Enuresis should be differentiated from other causes[12][13][14][15]

Epidemiology and Demographics


  • The prevalence of enuresis is[12]
    • 5,000-10,000 per 100,000 (5%-10%) among children 5 years of age
    • 3,000-5,000 per 100,000 (3%-5%) among children 10 year of age
    • 1,000 per 100,000 (1%) among individuals 15 years of age or older


  • Enuresis is found to be more prevalent in first-born children.[16]
  • If enuretic symptoms persist into adulthood, they are less likely to resolve with time.[17]
  • Primary nocturnal enuresis in adults may represent a more pronounced form and have a more serious social and psychological effect on affected individuals.[17]


  • Most studies show a predominance of enuresis in males, whereas some others show no gender predominance.[18][19]


Risk Factors

  • The risk factors for the development of enuresis are [12][21][1][22][23]
    • Delayed or lax toilet training
    • Genetic predisposition
    • Encopresis
    • Psychosocial stressors
    • Family history of enuresis (such as maternal history, and sibling history of bedwetting)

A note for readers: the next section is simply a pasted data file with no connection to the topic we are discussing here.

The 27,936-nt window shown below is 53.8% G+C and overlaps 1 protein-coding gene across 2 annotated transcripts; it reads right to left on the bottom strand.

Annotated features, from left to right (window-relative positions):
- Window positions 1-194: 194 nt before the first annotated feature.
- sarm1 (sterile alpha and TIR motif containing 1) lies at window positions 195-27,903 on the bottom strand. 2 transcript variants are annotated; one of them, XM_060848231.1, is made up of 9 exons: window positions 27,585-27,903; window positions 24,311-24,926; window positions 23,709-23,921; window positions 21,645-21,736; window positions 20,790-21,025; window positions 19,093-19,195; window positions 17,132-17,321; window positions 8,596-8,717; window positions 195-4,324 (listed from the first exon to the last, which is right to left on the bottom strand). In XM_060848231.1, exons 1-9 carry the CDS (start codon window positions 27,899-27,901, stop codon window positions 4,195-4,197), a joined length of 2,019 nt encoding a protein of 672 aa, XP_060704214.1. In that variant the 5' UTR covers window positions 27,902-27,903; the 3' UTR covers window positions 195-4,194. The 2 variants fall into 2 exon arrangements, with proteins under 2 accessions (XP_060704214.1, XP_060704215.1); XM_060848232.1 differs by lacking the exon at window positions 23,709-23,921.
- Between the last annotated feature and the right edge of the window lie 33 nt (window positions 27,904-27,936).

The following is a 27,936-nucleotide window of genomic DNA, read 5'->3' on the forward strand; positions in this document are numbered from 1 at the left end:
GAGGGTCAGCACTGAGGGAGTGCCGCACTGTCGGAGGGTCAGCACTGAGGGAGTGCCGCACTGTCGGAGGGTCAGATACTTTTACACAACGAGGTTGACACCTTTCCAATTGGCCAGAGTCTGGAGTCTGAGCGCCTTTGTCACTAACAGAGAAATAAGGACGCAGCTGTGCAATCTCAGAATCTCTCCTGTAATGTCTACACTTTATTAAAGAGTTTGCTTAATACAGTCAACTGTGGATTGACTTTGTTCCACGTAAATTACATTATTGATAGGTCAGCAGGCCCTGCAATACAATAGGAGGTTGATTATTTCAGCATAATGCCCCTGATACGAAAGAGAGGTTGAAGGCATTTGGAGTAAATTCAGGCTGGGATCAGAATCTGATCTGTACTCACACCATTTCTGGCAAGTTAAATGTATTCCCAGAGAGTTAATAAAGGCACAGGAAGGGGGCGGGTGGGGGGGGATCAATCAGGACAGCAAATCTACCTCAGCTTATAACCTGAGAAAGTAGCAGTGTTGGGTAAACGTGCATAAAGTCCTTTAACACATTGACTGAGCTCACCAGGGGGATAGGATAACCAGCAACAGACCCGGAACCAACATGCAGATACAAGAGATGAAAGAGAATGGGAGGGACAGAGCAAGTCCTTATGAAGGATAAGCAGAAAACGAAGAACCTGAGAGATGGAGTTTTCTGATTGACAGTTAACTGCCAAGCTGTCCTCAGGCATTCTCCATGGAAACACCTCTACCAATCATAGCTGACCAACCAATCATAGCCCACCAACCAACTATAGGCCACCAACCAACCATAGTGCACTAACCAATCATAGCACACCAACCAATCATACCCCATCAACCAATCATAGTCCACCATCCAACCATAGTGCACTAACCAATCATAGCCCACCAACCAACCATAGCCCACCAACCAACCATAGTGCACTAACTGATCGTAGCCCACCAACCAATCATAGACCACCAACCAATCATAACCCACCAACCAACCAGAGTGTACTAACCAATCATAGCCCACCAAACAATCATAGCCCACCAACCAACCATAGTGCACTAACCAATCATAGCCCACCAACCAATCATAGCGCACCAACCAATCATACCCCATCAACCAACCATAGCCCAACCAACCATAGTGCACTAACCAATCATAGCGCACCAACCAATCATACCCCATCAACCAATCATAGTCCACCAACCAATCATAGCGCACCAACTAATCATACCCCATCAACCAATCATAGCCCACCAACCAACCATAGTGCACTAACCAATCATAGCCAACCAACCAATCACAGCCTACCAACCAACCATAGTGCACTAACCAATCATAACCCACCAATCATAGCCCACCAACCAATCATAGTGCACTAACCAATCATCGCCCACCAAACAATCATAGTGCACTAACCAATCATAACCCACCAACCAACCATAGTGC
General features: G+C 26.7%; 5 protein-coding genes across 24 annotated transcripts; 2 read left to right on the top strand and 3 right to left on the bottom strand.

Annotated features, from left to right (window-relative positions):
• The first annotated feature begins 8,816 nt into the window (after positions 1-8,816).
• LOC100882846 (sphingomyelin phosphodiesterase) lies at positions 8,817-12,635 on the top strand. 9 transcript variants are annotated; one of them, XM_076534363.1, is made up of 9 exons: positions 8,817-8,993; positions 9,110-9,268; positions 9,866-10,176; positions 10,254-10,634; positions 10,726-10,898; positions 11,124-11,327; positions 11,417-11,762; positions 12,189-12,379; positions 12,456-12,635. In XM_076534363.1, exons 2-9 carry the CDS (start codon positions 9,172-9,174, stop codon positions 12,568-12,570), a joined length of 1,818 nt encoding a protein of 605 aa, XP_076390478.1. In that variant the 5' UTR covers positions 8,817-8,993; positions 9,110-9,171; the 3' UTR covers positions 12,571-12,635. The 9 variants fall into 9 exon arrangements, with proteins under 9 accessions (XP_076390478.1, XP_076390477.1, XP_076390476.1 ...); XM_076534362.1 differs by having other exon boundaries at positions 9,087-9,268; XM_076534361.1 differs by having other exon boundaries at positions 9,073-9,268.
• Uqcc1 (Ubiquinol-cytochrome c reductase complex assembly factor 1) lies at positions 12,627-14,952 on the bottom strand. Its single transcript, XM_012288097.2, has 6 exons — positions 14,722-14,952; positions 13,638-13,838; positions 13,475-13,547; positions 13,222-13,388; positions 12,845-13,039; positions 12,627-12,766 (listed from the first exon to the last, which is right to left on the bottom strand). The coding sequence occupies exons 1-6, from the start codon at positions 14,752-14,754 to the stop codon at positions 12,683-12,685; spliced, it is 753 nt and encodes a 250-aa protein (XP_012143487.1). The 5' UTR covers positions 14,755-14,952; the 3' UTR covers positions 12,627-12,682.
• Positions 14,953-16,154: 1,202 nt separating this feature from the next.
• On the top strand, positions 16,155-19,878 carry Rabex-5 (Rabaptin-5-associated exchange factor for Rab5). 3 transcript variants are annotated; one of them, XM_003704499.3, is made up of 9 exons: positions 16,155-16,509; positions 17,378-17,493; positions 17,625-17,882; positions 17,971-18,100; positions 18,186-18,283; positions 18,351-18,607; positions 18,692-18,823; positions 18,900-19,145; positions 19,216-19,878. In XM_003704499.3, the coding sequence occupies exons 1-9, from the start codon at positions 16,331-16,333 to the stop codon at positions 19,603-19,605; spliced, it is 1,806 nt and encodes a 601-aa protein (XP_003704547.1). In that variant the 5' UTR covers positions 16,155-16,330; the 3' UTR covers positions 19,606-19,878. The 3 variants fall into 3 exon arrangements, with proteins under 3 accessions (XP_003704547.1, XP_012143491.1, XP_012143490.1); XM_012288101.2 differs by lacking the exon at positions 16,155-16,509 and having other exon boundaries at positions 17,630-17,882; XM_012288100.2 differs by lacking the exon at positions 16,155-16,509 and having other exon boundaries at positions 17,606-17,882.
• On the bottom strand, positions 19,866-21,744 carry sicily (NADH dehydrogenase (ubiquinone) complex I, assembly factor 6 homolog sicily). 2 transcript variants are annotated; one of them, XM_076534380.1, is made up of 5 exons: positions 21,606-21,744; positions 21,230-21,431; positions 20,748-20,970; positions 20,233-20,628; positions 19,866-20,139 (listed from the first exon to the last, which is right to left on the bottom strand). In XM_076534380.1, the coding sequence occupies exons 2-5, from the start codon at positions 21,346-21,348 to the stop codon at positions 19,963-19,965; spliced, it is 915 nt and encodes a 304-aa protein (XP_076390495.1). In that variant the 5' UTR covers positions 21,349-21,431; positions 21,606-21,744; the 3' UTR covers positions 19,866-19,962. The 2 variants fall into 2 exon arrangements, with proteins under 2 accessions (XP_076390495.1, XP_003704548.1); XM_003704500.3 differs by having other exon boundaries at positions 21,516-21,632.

• Low socioeconomic status
    • Snoring
    • Heavy and late supper
    • Deep sleeper
    • Sleepwalking
    • Being introverted and shy

Natural History, Complications, and Prognosis

Natural History

  • Most children with enuresis eventually attain bladder control.
  • It has been found that the prevalence of nocturnal enuresis gradually decreases with increasing age and many may achieve spontaneous resolution.[24]
  • The link between childhood enuresis and adult detrusor instability is observed to be stronger for men than women.[25]


  • If intranasal desmopressin is used in the treatment of enuresis, some patients may develop seizures or altered mental status within 14 days of starting the medication.[26]
  • The accidental poisoning of young children by medications (tricyclic antidepressants) prescribed for enuresis has been reported.[27]



Diagnostic Criteria

DSM-5 Criteria for Enuresis

  • Enuresis is included under the elimination disorders.
  • The diagnostic guidelines are [12]